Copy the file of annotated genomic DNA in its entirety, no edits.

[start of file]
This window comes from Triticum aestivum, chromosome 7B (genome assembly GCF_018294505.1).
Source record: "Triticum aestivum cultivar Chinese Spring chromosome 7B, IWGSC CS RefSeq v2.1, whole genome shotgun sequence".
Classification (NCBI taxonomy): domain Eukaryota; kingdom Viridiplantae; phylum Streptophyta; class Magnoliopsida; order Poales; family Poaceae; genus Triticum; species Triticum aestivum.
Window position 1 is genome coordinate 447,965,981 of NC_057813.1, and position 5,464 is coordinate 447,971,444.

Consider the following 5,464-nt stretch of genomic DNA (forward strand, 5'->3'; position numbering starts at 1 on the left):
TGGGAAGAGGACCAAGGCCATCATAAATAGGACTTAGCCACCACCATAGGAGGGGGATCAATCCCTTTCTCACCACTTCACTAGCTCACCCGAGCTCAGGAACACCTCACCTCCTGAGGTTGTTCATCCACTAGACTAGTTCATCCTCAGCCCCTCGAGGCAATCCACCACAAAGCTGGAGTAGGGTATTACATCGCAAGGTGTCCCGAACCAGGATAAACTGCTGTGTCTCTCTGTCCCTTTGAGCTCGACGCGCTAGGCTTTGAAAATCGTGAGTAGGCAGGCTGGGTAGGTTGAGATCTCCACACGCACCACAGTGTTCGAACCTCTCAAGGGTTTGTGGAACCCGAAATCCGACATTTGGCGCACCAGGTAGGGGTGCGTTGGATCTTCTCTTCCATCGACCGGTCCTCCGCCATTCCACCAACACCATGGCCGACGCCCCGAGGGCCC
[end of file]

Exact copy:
This window comes from Triticum aestivum, chromosome 7B (genome assembly GCF_018294505.1).
Source record: "Triticum aestivum cultivar Chinese Spring chromosome 7B, IWGSC CS RefSeq v2.1, whole genome shotgun sequence".
Classification (NCBI taxonomy): domain Eukaryota; kingdom Viridiplantae; phylum Streptophyta; class Magnoliopsida; order Poales; family Poaceae; genus Triticum; species Triticum aestivum.
Window position 1 is genome coordinate 447,965,981 of NC_057813.1, and position 5,464 is coordinate 447,971,444.

Consider the following 5,464-nt stretch of genomic DNA (forward strand, 5'->3'; position numbering starts at 1 on the left):
TGGGAAGAGGACCAAGGCCATCATAAATAGGACTTAGCCACCACCATAGGAGGGGGATCAATCCCTTTCTCACCACTTCACTAGCTCACCCGAGCTCAGGAACACCTCACCTCCTGAGGTTGTTCATCCACTAGACTAGTTCATCCTCAGCCCCTCGAGGCAATCCACCACAAAGCTGGAGTAGGGTATTACATCGCAAGGTGTCCCGAACCAGGATAAACTGCTGTGTCTCTCTGTCCCTTTGAGCTCGACGCGCTAGGCTTTGAAAATCGTGAGTAGGCAGGCTGGGTAGGTTGAGATCTCCACACGCACCACAGTGTTCGAACCTCTCAAGGGTTTGTGGAACCCGAAATCCGACATTTGGCGCACCAGGTAGGGGTGCGTTGGATCTTCTCTTCCATCGACCGGTCCTCCGCCATTCCACCAACACCATGGCCGACGCCCCGAGGGCCC